The New York Philharmonic’s Young People’s Concerts™ —made famous by Leonard Bernstein on live television in the 1960s—has been a family programming tradition. In its present iteration, the Concerts have evolved into multimedia, interactive experiences at Lincoln Center’s David Geffen Hall on select Saturday afternoons. So one can only imagine our excitement when the New York Philharmonic asked us to partner with them!
The collaboration’s objective was to bring to life visually Leoš Janáček’s The Cunning Little Vixen. We immediately thought of Ms. Wittels’ illustration class at neighboring Fiorello H. LaGuardia High School of Music & Art and Performing Arts and partnered teaching artist Nehprii Amenii, a Brooklyn-based puppeteer, artist, writer and director with the students.
The 11-week residency kicked-off with the high schoolers researching and familiarizing themselves with the opera. They quickly realized that this was not a children’s story. The creative process included sketching and drawing whatever images came to mind while listening to the opera, meeting with the show’s director, Doug Fitch, and engaging in dialogue with him about his vision for the production. Fitch suggested the students focus on the landscape of the story.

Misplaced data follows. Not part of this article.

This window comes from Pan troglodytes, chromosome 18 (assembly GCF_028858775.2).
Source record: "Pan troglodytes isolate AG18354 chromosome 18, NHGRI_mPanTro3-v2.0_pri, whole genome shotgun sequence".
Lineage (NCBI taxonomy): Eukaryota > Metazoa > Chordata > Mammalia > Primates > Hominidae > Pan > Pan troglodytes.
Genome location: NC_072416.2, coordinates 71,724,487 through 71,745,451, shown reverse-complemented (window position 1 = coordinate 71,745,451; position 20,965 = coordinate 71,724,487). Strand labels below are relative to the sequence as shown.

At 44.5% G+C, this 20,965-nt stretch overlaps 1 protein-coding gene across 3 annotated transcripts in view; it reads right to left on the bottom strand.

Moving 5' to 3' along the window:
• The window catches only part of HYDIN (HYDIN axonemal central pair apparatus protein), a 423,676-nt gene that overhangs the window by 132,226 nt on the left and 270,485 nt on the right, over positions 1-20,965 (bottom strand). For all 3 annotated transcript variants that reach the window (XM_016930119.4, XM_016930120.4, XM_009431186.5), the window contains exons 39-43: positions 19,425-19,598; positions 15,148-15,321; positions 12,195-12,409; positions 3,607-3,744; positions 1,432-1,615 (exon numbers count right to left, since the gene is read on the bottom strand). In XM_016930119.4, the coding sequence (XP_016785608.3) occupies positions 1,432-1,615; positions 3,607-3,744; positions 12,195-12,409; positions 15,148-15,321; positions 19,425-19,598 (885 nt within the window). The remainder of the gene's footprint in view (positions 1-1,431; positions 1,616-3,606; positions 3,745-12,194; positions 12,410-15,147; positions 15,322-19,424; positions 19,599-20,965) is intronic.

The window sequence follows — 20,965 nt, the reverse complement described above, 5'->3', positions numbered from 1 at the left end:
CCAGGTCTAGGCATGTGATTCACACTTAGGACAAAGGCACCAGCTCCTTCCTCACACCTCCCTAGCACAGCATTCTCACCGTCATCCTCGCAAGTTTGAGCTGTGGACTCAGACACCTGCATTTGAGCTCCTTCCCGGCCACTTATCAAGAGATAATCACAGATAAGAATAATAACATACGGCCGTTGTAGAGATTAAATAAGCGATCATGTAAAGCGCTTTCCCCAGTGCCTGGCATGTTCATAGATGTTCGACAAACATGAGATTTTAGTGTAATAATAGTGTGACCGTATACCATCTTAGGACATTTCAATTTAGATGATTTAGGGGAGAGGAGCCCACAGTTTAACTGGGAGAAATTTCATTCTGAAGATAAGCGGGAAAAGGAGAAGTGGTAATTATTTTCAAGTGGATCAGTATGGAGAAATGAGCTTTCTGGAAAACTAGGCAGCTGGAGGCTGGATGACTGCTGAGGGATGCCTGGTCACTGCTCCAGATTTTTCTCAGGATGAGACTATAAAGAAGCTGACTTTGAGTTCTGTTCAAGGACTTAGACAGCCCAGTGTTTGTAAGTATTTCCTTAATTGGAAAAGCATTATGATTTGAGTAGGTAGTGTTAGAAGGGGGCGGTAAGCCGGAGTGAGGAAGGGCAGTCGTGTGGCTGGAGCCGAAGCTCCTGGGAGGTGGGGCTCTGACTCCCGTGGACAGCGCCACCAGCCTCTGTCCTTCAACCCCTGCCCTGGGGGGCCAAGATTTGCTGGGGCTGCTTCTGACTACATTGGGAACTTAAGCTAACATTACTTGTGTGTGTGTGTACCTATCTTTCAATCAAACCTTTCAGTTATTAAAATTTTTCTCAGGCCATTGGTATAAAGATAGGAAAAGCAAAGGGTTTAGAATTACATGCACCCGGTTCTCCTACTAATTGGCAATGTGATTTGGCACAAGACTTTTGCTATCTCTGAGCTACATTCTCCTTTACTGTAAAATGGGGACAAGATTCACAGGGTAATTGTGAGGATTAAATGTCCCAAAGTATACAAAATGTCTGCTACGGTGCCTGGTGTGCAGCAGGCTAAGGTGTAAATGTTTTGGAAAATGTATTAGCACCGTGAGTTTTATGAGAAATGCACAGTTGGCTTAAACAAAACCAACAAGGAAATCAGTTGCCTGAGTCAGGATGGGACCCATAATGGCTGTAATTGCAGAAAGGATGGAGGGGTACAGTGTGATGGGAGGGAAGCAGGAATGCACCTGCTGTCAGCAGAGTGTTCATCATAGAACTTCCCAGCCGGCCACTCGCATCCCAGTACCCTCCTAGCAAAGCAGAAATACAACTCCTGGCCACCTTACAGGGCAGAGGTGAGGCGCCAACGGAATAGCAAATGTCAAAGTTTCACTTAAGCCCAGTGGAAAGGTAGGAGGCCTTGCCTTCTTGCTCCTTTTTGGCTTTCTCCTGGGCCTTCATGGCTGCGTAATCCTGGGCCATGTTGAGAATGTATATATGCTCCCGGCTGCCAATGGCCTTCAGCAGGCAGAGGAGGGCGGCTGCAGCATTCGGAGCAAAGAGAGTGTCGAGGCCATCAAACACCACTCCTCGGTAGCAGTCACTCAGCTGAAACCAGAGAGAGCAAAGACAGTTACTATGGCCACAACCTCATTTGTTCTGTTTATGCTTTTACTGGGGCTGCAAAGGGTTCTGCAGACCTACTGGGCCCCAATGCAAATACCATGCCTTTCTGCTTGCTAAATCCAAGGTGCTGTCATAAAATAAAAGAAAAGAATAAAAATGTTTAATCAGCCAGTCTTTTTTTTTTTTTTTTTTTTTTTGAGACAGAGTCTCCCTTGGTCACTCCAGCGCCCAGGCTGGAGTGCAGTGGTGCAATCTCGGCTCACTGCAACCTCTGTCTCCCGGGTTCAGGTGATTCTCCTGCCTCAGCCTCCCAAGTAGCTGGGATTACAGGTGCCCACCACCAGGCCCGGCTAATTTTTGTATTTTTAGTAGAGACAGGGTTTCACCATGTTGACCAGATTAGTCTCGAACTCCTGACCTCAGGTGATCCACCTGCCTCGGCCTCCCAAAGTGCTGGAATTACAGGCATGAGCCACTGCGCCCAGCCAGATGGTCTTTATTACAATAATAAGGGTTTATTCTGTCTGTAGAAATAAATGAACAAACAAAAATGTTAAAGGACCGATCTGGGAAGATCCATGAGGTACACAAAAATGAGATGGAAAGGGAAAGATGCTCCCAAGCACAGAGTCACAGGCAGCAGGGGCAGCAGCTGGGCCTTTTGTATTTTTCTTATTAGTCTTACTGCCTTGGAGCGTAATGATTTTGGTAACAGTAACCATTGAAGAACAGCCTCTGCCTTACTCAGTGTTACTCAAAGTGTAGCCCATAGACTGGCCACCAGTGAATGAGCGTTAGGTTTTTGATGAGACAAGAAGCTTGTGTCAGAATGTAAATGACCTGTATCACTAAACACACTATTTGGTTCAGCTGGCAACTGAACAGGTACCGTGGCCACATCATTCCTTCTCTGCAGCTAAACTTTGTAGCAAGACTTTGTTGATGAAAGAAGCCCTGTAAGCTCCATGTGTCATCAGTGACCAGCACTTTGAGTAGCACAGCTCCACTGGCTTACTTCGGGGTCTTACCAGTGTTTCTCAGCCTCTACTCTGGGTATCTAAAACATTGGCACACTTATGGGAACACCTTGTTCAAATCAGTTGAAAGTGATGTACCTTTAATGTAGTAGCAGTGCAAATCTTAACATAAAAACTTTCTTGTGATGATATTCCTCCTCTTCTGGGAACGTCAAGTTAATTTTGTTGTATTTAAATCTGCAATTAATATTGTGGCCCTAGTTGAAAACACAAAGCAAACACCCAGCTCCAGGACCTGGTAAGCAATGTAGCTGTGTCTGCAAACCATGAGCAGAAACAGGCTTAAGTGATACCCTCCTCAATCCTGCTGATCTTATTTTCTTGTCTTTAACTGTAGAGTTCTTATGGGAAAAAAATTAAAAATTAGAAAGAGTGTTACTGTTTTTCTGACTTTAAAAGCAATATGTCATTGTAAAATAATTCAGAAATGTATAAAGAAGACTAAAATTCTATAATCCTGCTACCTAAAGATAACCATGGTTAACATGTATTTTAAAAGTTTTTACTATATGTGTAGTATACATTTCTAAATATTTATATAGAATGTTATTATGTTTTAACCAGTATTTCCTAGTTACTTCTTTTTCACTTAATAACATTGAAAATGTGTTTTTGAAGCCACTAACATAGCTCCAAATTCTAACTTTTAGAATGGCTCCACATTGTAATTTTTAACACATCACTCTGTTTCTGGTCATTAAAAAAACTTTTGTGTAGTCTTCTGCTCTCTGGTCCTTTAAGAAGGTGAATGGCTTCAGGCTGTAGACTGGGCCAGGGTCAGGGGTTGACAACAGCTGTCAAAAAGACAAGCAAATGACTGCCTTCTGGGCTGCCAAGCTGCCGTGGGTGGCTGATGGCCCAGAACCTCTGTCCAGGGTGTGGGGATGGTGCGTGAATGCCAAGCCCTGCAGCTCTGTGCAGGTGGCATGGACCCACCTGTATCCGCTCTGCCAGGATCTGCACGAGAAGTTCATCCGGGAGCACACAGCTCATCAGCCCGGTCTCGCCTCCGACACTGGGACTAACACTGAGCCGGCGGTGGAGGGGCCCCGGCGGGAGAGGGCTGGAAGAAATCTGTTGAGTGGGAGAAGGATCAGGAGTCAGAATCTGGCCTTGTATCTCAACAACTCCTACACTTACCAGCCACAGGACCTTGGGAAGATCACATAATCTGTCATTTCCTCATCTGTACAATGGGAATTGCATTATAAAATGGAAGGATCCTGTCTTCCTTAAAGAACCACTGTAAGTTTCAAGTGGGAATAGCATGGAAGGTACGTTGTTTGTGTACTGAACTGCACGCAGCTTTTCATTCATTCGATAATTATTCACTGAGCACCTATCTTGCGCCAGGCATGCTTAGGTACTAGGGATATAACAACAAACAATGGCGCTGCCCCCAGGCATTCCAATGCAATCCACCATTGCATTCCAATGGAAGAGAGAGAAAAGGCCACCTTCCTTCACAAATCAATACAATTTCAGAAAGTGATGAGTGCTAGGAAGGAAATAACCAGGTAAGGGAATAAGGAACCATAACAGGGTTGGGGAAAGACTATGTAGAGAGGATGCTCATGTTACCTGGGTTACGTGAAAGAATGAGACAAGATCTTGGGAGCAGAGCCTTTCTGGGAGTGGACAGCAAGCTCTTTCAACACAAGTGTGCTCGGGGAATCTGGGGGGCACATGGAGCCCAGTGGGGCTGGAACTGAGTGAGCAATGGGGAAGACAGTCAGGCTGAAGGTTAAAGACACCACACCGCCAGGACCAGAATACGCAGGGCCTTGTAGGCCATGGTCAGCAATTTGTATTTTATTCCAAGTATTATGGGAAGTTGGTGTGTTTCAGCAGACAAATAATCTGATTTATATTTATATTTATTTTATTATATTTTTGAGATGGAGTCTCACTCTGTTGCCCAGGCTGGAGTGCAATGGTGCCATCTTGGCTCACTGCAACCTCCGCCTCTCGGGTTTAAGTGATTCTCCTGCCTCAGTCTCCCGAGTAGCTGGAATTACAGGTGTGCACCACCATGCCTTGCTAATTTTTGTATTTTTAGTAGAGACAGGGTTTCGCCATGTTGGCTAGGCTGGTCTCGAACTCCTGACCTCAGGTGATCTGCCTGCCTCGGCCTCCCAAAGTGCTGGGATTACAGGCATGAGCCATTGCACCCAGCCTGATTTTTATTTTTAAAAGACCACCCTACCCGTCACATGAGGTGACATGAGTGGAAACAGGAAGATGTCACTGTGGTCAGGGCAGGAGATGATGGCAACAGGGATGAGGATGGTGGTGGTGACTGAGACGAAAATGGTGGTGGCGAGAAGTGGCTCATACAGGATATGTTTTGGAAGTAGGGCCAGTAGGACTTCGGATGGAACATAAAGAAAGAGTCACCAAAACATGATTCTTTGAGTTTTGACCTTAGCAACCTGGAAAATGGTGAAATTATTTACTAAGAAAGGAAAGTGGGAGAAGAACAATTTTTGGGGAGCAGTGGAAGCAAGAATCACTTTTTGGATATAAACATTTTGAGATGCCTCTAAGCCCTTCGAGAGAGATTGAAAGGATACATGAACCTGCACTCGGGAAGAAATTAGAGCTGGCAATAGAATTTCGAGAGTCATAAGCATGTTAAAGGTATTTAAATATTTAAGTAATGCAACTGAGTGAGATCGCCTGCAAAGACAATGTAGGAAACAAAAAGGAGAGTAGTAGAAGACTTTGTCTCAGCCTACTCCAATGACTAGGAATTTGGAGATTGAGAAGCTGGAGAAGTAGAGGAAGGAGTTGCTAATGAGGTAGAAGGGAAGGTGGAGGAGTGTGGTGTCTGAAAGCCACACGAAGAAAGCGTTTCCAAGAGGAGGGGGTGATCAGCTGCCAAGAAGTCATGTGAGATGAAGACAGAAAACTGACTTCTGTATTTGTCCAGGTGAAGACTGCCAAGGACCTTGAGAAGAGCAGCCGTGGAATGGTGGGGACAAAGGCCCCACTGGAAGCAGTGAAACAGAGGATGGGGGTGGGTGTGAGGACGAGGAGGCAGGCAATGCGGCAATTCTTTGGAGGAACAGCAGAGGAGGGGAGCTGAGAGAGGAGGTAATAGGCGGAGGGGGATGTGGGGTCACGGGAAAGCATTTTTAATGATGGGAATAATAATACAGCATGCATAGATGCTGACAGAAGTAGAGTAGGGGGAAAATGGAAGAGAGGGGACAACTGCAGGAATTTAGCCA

Nehprii also communicated with the director, speaking about visual concepts and concluding that shadow puppetry would be the most compelling way to convey continuity of the landscape with the images projecting onto the venue’s big screen. Gradually, because the students included flying creatures as part of their imagery of a forest, 3-d birds became a part of the staging—mechanical birds that would “fly” among the audience—and dragonflies created by the patrons during a puppetry workshop prior to showtime.
After two on-site rehearsals at the Hall with the Philharmonic, our LaGuardia students helped tell the story of The Cunning Little Vixen at its final performance on January 12 for a full house. The students, the puppetry and the music united to deliver a stunning performance, much to the delight of the young and young-at-heart.